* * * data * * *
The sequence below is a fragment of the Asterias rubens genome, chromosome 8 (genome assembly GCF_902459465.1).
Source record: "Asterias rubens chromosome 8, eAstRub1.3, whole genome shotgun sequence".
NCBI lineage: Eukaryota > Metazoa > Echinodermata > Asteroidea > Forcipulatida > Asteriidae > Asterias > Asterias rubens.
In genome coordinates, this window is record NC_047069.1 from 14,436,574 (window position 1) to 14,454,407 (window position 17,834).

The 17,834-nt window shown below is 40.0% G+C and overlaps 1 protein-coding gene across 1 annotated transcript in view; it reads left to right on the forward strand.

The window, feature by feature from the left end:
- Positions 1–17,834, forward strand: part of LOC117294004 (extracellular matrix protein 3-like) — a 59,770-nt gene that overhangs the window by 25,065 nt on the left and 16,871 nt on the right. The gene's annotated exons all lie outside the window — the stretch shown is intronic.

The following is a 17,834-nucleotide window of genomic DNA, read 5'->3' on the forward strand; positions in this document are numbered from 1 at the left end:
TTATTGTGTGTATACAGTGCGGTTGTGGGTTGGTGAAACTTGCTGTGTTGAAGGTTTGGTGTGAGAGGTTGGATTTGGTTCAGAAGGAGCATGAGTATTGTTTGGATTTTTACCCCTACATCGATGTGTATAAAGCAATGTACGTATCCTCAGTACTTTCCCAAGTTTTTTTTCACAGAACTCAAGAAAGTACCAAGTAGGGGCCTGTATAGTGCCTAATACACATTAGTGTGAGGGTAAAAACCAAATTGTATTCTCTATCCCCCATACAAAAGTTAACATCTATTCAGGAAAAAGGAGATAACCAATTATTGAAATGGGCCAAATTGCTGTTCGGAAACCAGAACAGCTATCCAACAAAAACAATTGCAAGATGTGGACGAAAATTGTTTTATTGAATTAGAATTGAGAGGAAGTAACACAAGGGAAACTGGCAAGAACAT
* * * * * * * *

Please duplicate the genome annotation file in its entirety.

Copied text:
The sequence below is a fragment of the Asterias rubens genome, chromosome 8 (genome assembly GCF_902459465.1).
Source record: "Asterias rubens chromosome 8, eAstRub1.3, whole genome shotgun sequence".
NCBI lineage: Eukaryota > Metazoa > Echinodermata > Asteroidea > Forcipulatida > Asteriidae > Asterias > Asterias rubens.
In genome coordinates, this window is record NC_047069.1 from 14,436,574 (window position 1) to 14,454,407 (window position 17,834).

The 17,834-nt window shown below is 40.0% G+C and overlaps 1 protein-coding gene across 1 annotated transcript in view; it reads left to right on the forward strand.

The window, feature by feature from the left end:
- Positions 1–17,834, forward strand: part of LOC117294004 (extracellular matrix protein 3-like) — a 59,770-nt gene that overhangs the window by 25,065 nt on the left and 16,871 nt on the right. The gene's annotated exons all lie outside the window — the stretch shown is intronic.

The following is a 17,834-nucleotide window of genomic DNA, read 5'->3' on the forward strand; positions in this document are numbered from 1 at the left end:
TTATTGTGTGTATACAGTGCGGTTGTGGGTTGGTGAAACTTGCTGTGTTGAAGGTTTGGTGTGAGAGGTTGGATTTGGTTCAGAAGGAGCATGAGTATTGTTTGGATTTTTACCCCTACATCGATGTGTATAAAGCAATGTACGTATCCTCAGTACTTTCCCAAGTTTTTTTTCACAGAACTCAAGAAAGTACCAAGTAGGGGCCTGTATAGTGCCTAATACACATTAGTGTGAGGGTAAAAACCAAATTGTATTCTCTATCCCCCATACAAAAGTTAACATCTATTCAGGAAAAAGGAGATAACCAATTATTGAAATGGGCCAAATTGCTGTTCGGAAACCAGAACAGCTATCCAACAAAAACAATTGCAAGATGTGGACGAAAATTGTTTTATTGAATTAGAATTGAGAGGAAGTAACACAAGGGAAACTGGCAAGAACAT